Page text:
An image of the “Community Links Page” – students share information on their research and finding on different topics

wetpaint.gif

UK Mac

Heheheh… here are some of my favorite Comedians (Mitchell and Web from That Mitchell and Web Look and Peep Show) in a Mac Ad UK style. I was going to save this for Friday but, oh well. You can watch the whole series here.

[Youtube=http://www.youtube.com/watch?v=eZsuNSdEVqo]

[Youtube=http://www.youtube.com/watch?v=Sol2zeR_h60]

[Youtube=http://www.youtube.com/watch?v=LuHGThfbQog]

[Youtube=http://www.youtube.com/watch?v=_clY2-Y_eFg]

Friday Fun: A. A. Milne Poetry on “Old Poetry.com”

Thanks again to Christy for bringing up an old childhood favorite, the poem “Halfway Down the Stairs.”

If you remember the Muppet Show, I believe there was a song, sung by the Kermit the Frog’s nephew Robin that features the words from this poem. I was able to go through several of the other poems by Milne at the link below. There’s something more than soothing and comforting about his poetry. It’s not just because they are so evocative of the simplicity of childhood.

Thanks to Christy’s reference. I actually added the Youtube video of the Muppet Song below :)

http://oldpoetry.com/opoem/show/13269-A-A–Milne-Halfway-Down

“Halfway Down the Stairs”

By A. A. Milne

Halfway down the stairs
is a stair
where i sit.
there isn’t any
other stair
quite like
it.
i’m not at the bottom,
i’m not at the top;
so this is the stair
where
I always
stop.

Halfway up the stairs
Isn’t up
And it isn’t down.
It isn’t in the nursery,
It isn’t in town.
And all sorts of funny thoughts
Run round my head.
It isn’t really
Anywhere!
It’s somewhere else
Instead!

[Youtube=http://www.youtube.com/watch?v=qGFR3zz12p0]

Friday Fun: What American Civil War General Are You?

Okay, it just occurred to me that this might not be fun for a lot of people, but being an old Civil War story addict it was for me.

So, I am General William Tecumsah Sherman… at least I wasn’t George McClellan. For some reason that guy just didn’t sit right with me. Though to be honest if you look at the gamut of all the Civil War Generals: Grant, Sherman, Lee, Hood, Forest, Sheridan, Johnston, Jackson, etc. Each of them had qualities that would have made great leaders in any organization. Grant was a get it done kind of fellow. Lee was a creative strategist who realized that to gain an advantage you needed by taking long chances. He recognized that they were at a disadvantage and that they could only win through a strategy of long chances. Also, each of them had some faults that could bring down any organization. I particularly wasn’t a big fan of both Forrest or Sherman & Sheridan’s championing of institutionalized violence and racism after the war was over.


Which Civil War General are You?


William Tecumseh Sherman: Widely thought to be insane by most journalists for hating their questions, Sherman has been called one of the first generals to understand modern war. His theory was that to win the war, the Union must break the Confederate’s will to fight, as well as their means to carry on the war. Needless to say, burning his way across Georgia and South Carolina did not earn him esteem from his opponents.The phrase “War is Hell” is Sherman’s. He is often considered callous to human loss of life, though in his mind the quicker the war could be won, the less lives that would be lost in the long run.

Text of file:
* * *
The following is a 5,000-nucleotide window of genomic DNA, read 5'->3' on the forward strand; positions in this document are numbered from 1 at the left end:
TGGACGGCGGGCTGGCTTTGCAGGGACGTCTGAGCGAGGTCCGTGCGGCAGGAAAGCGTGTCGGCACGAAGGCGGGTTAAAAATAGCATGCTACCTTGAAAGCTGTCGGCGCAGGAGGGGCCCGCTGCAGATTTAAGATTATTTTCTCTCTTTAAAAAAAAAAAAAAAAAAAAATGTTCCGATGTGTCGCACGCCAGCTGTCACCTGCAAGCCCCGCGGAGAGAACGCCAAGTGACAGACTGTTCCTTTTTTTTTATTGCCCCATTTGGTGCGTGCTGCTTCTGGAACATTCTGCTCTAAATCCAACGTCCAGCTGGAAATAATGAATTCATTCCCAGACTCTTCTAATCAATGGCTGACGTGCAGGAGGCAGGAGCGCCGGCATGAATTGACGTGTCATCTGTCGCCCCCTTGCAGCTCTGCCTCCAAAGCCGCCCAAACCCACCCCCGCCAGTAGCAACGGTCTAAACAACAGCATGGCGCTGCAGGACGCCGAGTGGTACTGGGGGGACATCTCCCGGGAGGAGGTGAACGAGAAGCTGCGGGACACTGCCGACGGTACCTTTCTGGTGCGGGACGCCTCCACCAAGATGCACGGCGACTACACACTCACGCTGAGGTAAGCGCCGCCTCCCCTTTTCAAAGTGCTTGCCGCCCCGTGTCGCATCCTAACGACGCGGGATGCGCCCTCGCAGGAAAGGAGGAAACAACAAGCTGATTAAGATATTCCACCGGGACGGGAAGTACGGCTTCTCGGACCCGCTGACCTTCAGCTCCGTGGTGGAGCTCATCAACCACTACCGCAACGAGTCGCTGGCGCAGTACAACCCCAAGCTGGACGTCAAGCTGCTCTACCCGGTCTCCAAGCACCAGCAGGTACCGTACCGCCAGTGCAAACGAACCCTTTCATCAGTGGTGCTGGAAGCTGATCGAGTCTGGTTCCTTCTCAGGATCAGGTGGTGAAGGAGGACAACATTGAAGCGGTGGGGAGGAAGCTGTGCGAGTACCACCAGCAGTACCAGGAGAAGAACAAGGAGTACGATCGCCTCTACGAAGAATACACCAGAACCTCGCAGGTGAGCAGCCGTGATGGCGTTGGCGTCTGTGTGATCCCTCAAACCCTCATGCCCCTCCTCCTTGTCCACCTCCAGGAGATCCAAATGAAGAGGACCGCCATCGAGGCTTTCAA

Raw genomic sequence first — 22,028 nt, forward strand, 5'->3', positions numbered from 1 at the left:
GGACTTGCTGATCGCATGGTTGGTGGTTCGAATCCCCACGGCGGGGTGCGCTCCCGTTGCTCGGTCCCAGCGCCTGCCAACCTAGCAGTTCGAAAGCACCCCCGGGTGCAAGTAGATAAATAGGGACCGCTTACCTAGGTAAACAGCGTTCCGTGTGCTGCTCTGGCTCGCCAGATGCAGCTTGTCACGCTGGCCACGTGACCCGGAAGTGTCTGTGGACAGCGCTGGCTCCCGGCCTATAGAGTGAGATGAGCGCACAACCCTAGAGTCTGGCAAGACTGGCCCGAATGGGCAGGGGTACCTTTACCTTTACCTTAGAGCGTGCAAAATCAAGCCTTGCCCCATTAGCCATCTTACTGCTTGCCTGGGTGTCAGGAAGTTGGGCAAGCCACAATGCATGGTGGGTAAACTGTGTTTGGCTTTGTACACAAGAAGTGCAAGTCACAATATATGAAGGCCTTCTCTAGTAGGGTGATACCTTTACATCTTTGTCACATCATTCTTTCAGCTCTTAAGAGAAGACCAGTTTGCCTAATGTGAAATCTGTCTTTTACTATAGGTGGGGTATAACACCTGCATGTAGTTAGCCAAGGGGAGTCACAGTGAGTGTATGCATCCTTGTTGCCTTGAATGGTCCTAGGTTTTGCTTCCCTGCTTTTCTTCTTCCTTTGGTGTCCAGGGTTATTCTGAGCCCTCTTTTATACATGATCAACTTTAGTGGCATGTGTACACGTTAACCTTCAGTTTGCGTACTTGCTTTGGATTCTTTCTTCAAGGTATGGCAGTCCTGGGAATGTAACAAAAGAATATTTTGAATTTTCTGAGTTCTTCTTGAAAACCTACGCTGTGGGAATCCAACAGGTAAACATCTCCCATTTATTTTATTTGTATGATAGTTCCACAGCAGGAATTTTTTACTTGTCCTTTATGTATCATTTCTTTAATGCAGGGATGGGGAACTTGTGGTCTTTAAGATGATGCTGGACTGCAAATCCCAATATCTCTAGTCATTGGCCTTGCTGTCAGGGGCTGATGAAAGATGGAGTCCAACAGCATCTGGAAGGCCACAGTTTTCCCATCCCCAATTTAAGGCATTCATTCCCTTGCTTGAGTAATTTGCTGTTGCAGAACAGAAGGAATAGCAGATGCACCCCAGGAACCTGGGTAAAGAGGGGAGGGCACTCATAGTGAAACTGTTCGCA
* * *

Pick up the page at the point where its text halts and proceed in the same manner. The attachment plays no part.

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Pepino in Alicante

WordPress is really bull right now. I can’t seem to publish changes to my earlier posts, and I don’t have the time to worry. I wanted to scream this morning because I added a long write up of some of the shops, places and businesses we’ve frequented here… including a youtube video of Pepino… and it all disappeared after clicking the “Save” button.

I’ll try to post the vid again here. Note, the picture quality is bad but the sound’s the best quality of the videos I’ve found on youtube. Hopefully of the countless people taking video at the bar performance last night, one of them will post the vid of the performance.

[Youtube=http://www.youtube.com/watch?v=kYvX34GgITc]

More, video and sounds on digital music here:

http://createdigitalmusic.com/

Geeking out in Alicante

Beach walk at Alicante

What a gorgeous place… beautiful and the people here are wonderful-wonderful.

Esplanade at Alicante

greendoor.jpg

Went to see a band (Game Boy Rock, if that’s an actual genre) called “Pepino.” At the “Soda Bar.”

Check them out….

Eric gets his picture taken with Pepino!

Pepino and Eric

Nosh on Kebab After the Show

Friday Funny – What’s Happening

I suppose it’s funny only if you remember this show from the 70’s.

Remember that episode when Re-run taped a tape recorder to his chest before they went to the concert? I actually think there’s a meme about that conversation somewhere.

Original Intro

[Youtube=http://www.youtube.com/watch?v=Kpj6ihSwPXw]

Spoof of the Intro

[Youtube=http://www.youtube.com/watch?v=sOhb2C1EvnI]